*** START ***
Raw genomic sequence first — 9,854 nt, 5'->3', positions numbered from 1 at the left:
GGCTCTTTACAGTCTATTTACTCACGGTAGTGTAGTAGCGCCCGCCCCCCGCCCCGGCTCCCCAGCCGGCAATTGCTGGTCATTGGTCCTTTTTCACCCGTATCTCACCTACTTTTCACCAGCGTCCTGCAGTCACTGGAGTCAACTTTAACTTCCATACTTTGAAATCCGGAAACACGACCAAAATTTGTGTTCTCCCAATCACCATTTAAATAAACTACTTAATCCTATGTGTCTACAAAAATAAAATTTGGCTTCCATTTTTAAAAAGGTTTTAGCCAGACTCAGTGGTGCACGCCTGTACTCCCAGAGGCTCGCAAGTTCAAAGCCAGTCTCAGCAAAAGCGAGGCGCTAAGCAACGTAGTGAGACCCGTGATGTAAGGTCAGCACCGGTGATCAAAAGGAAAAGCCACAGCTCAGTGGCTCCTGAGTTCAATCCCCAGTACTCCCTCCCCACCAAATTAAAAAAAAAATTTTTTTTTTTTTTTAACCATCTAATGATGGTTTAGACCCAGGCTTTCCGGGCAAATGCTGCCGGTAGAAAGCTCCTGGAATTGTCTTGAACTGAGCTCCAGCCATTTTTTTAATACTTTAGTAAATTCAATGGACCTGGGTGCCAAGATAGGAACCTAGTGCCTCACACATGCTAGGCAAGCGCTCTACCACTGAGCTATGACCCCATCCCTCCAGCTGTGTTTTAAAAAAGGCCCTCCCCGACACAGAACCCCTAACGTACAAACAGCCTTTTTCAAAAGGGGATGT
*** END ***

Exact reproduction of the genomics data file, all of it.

Raw genomic sequence first — 9,854 nt, 5'->3', positions numbered from 1 at the left:
GGCTCTTTACAGTCTATTTACTCACGGTAGTGTAGTAGCGCCCGCCCCCCGCCCCGGCTCCCCAGCCGGCAATTGCTGGTCATTGGTCCTTTTTCACCCGTATCTCACCTACTTTTCACCAGCGTCCTGCAGTCACTGGAGTCAACTTTAACTTCCATACTTTGAAATCCGGAAACACGACCAAAATTTGTGTTCTCCCAATCACCATTTAAATAAACTACTTAATCCTATGTGTCTACAAAAATAAAATTTGGCTTCCATTTTTAAAAAGGTTTTAGCCAGACTCAGTGGTGCACGCCTGTACTCCCAGAGGCTCGCAAGTTCAAAGCCAGTCTCAGCAAAAGCGAGGCGCTAAGCAACGTAGTGAGACCCGTGATGTAAGGTCAGCACCGGTGATCAAAAGGAAAAGCCACAGCTCAGTGGCTCCTGAGTTCAATCCCCAGTACTCCCTCCCCACCAAATTAAAAAAAAAATTTTTTTTTTTTTTTAACCATCTAATGATGGTTTAGACCCAGGCTTTCCGGGCAAATGCTGCCGGTAGAAAGCTCCTGGAATTGTCTTGAACTGAGCTCCAGCCATTTTTTTAATACTTTAGTAAATTCAATGGACCTGGGTGCCAAGATAGGAACCTAGTGCCTCACACATGCTAGGCAAGCGCTCTACCACTGAGCTATGACCCCATCCCTCCAGCTGTGTTTTAAAAAAGGCCCTCCCCGACACAGAACCCCTAACGTACAAACAGCCTTTTTCAAAAGGGGATGT